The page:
For some time now, I have grappled with how to express my uneasiness with the way ‘deliverance’ has become a catchphrase in the African Christian’s vocabulary. To me, we have become so terribly lopsided that we are in danger of offering nothing more than African traditional religion with a thin veneer of Christianity. I do believe that demons and evil spirits exist. But I want us to be biblically balanced. We need sound, Christ-centred teaching in our churches – not just deliverance.
We are in danger of offering nothing more than African traditional religion with a thin veneer of Christianity.
Ministry Methods – St Paul’s Or Ours?
My aim here is to offer a comparison between the New Testament ministry of Paul and the many newfangled ministries on our continent, especially deliverance. We will consider how Paul handled spiritual issues in contrast with the popular explanations and methods propagated today. I also thought one of the most troubled churches—the church in Corinth—would be a good example. Thus I thought of using the apostle Paul because he dealt with the many issues that arose in Corinth.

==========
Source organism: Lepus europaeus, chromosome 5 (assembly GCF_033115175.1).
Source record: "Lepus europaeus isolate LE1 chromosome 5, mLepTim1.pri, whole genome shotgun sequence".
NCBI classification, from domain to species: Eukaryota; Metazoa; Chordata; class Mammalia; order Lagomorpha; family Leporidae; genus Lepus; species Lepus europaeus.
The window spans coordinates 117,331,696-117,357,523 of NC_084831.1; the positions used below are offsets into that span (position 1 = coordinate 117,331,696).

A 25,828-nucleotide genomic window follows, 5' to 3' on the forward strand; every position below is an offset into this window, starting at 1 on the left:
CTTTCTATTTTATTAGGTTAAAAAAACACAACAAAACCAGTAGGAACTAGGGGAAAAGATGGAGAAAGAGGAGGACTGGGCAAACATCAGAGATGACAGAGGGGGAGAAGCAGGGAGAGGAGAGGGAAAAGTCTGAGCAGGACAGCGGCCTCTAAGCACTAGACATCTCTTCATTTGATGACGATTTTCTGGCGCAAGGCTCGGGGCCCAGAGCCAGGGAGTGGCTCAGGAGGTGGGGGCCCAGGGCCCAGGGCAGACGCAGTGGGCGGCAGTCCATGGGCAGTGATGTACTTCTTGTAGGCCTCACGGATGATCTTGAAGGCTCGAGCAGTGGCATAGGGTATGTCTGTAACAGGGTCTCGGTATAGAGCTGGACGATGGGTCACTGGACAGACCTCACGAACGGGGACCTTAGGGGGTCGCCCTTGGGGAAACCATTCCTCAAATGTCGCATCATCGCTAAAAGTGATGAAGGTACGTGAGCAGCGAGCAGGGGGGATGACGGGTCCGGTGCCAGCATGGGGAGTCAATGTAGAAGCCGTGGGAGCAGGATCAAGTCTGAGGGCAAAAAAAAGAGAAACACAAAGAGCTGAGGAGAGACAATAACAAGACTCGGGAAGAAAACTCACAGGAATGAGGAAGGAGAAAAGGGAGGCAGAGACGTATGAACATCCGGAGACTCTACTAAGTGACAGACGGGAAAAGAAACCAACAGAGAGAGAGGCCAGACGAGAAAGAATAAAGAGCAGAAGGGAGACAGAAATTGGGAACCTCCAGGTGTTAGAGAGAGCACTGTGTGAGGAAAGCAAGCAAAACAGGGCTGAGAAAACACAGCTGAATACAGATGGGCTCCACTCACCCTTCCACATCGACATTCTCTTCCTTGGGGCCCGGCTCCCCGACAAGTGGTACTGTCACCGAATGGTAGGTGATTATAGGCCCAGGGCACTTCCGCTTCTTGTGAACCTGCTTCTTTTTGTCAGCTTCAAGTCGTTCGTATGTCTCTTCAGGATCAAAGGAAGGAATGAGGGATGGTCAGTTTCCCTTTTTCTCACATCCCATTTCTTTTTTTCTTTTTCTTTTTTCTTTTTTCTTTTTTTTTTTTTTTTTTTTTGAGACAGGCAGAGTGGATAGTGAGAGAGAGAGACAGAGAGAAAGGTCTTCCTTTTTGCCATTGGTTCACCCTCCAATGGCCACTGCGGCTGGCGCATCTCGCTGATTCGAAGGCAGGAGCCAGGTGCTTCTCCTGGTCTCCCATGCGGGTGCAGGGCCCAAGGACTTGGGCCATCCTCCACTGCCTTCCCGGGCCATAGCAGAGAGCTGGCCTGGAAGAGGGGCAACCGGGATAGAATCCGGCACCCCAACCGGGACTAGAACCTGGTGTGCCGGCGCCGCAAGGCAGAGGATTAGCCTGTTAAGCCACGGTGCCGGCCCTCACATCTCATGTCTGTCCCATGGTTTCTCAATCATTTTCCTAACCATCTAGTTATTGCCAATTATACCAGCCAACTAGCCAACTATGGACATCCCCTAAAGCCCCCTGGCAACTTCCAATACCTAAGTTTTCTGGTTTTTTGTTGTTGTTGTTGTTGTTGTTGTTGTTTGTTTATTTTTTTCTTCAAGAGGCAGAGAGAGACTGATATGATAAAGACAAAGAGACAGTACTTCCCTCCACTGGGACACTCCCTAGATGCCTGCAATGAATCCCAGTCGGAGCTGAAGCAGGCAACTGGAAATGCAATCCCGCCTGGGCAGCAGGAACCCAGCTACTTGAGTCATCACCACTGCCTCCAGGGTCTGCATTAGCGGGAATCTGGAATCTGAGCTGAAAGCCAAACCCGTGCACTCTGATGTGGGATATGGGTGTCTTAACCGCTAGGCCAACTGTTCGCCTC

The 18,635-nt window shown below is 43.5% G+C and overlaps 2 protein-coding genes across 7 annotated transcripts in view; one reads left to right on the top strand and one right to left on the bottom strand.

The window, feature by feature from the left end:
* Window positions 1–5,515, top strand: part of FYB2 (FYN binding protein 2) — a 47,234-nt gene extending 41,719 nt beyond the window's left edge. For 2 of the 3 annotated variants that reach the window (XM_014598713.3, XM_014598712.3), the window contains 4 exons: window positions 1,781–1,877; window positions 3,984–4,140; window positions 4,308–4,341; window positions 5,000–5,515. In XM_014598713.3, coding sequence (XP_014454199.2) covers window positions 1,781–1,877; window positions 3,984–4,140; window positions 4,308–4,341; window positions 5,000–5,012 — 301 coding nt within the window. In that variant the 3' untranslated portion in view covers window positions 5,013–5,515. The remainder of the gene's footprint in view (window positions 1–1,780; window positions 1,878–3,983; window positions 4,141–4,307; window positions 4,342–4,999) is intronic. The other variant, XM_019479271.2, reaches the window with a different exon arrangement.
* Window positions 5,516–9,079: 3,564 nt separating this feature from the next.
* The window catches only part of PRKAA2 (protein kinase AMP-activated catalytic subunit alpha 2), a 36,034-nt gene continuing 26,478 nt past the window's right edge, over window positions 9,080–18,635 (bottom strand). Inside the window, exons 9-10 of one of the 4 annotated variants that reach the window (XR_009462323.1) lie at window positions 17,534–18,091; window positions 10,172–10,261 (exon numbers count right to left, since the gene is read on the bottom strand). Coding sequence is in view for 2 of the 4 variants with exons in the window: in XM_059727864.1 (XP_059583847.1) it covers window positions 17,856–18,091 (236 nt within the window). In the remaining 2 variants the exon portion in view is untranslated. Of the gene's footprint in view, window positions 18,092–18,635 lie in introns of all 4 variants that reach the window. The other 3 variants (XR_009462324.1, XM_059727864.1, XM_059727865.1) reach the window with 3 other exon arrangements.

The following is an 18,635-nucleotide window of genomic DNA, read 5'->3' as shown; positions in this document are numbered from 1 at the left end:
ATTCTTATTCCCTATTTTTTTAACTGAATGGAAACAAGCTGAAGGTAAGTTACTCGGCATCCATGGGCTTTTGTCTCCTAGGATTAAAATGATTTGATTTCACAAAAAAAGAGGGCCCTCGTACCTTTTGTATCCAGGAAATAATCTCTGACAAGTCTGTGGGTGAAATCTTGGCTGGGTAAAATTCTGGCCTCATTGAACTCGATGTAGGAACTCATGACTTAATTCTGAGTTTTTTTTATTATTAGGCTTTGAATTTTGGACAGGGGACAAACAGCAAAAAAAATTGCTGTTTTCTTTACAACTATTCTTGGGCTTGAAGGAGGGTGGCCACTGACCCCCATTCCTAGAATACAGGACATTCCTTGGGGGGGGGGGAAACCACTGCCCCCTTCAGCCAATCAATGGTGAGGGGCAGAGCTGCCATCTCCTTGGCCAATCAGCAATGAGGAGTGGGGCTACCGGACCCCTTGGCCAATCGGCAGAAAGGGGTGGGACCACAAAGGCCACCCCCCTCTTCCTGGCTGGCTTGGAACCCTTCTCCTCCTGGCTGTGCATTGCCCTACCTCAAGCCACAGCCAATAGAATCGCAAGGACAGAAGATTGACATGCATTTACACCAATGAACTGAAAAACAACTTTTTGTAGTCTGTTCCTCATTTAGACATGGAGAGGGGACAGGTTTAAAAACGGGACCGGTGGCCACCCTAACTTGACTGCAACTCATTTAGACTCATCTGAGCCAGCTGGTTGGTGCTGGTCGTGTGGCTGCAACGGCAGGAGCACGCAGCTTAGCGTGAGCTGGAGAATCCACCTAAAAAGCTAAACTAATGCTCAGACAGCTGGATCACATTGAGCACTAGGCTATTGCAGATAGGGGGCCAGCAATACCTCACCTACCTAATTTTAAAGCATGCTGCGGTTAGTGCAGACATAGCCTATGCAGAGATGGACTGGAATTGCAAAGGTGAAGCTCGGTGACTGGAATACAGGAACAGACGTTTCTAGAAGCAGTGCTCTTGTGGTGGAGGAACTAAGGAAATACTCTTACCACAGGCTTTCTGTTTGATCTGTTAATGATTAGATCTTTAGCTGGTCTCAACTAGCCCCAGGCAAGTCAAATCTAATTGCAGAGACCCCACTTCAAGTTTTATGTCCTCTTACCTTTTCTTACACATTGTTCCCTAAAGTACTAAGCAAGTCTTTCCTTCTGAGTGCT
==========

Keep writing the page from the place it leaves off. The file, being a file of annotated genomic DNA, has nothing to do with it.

I am inspired by a book written by the missionary Roland Allen, at the beginning of the 20th century, titled Missionary Methods—St Paul’s or Ours. He compared the popular missionary methods of his own day to those of the apostles generally and the Paul in particular.
4 Major Issues, 2 Different Approaches